As businesses grapple with the backdrop of economic and political uncertainty, the marketing industry has been buoyed by unexpected positivity in recent weeks. After a period of decline, multiple sources now indicate that we are seeing a recovery in marketing effectiveness.
The ARC database of advertising econometric studies shows effectiveness has been improving over the past five years, with economist and Marketing Week columnist Grace Kite proclaiming that “if there was a marketing effectiveness crisis, it’s now over”. Meanwhile, an analysis of aggregated ROI data in the WARC database over the same period shows a gradual but steady increase in advertising profitability. This promising trend is mirrored in Kantar’s own database of advertising econometric studies, which shows a recovery in ROI following a slump during the pandemic.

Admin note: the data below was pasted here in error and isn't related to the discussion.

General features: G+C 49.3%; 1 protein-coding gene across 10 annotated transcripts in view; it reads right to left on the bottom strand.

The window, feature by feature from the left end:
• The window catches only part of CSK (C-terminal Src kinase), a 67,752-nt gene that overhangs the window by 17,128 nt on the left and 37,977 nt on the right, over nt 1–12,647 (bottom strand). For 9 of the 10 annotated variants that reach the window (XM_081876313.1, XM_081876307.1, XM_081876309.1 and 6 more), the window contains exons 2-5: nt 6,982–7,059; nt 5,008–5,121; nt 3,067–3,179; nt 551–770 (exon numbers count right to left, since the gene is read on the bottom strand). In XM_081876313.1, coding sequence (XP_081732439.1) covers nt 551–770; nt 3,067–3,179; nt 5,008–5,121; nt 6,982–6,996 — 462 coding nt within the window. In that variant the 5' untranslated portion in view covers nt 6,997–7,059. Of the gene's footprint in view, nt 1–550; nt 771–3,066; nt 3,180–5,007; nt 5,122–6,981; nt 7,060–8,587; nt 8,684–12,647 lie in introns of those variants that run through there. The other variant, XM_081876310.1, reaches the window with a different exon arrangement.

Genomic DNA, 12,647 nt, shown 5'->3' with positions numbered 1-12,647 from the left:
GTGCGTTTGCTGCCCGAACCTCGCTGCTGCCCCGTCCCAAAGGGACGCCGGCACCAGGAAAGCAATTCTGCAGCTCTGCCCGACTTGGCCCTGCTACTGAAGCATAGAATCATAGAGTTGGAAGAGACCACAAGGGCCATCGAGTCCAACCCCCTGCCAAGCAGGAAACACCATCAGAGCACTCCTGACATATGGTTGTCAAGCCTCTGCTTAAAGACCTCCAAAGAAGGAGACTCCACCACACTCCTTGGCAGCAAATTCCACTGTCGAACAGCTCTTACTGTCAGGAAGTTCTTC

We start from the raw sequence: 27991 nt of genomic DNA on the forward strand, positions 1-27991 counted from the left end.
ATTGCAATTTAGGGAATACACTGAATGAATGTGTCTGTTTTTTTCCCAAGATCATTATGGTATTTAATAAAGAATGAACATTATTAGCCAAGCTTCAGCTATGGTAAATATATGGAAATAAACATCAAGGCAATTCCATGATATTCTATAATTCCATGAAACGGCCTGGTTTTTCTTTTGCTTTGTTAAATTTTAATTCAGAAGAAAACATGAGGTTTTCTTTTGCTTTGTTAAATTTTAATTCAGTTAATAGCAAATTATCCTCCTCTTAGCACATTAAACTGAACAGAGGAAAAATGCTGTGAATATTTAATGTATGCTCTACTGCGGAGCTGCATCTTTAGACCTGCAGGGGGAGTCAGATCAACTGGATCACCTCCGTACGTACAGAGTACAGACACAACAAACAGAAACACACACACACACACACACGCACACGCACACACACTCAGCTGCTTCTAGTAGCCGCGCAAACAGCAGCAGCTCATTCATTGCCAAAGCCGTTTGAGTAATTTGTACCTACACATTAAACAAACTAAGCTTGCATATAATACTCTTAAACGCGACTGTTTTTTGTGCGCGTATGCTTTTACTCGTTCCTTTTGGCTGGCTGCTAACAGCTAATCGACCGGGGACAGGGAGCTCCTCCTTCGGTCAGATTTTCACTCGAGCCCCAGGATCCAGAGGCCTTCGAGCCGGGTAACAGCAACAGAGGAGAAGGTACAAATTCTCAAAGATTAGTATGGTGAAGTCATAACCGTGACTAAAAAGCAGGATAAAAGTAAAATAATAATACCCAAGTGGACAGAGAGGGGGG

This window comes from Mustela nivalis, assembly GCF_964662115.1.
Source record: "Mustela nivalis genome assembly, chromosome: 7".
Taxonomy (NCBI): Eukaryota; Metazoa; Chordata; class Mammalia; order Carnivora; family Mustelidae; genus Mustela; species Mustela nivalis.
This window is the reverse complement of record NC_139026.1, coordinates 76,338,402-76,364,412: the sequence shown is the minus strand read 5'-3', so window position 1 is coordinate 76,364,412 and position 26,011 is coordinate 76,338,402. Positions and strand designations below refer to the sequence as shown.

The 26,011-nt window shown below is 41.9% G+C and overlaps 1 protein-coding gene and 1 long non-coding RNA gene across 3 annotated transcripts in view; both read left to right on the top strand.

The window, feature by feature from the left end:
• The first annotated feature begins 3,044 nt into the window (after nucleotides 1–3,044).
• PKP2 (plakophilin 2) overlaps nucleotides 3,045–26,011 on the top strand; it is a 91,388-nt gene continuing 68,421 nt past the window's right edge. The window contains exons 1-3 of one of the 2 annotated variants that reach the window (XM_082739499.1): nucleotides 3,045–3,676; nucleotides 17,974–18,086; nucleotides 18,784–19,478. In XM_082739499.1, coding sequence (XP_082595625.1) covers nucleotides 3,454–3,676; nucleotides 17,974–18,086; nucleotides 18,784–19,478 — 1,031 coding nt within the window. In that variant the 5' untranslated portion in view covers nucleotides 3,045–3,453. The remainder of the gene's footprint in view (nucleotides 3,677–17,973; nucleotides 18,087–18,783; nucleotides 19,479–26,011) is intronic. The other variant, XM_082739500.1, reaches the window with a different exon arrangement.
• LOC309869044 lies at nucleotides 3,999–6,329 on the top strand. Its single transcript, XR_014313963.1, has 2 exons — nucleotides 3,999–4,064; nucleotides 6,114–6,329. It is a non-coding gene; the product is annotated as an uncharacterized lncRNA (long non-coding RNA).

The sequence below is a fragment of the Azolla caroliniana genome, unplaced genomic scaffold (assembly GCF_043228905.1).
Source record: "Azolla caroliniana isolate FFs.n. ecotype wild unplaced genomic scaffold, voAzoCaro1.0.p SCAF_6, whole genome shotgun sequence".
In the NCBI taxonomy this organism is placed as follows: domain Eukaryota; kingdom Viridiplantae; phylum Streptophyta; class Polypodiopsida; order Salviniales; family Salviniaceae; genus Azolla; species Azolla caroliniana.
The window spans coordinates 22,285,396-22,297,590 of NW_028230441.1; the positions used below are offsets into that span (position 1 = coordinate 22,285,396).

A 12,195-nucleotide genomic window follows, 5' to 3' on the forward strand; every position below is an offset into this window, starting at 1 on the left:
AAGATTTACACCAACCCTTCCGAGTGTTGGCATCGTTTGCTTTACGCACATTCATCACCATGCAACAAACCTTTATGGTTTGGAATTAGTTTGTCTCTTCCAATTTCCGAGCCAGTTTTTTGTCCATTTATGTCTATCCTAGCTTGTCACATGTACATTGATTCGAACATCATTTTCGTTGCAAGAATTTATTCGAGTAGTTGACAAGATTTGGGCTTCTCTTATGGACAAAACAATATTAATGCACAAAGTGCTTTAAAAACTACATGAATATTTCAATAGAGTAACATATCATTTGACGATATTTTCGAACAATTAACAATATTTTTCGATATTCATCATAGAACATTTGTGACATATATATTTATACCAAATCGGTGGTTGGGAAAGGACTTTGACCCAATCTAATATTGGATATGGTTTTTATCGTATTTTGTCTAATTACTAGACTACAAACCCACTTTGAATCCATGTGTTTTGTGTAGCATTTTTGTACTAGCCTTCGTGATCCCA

Whilst this is all welcome news, history tells us that when macroeconomic headwinds bite, the threat of marketing short-termism is never far away. And the recent causes for optimism should be weighed against more sobering data, such as the latest Dentsu global ad spending report, which slashed its overall growth forecast for 2023 from +5.4% in July 2022 to just +3.8% in December. WARC data also shows more marketers are planning to increase performance marketing spend (46%) than brand investment (31%) in 2023.
This poses a threat to the industry-wide recovery in effectiveness and highlights the risk of brands retreating into short-term tactics. There is indisputable evidence that unbalanced brands struggle in the long term, and Kantar studies show that if brands consistently favour performance marketing, baseline sales will erode (see charts below).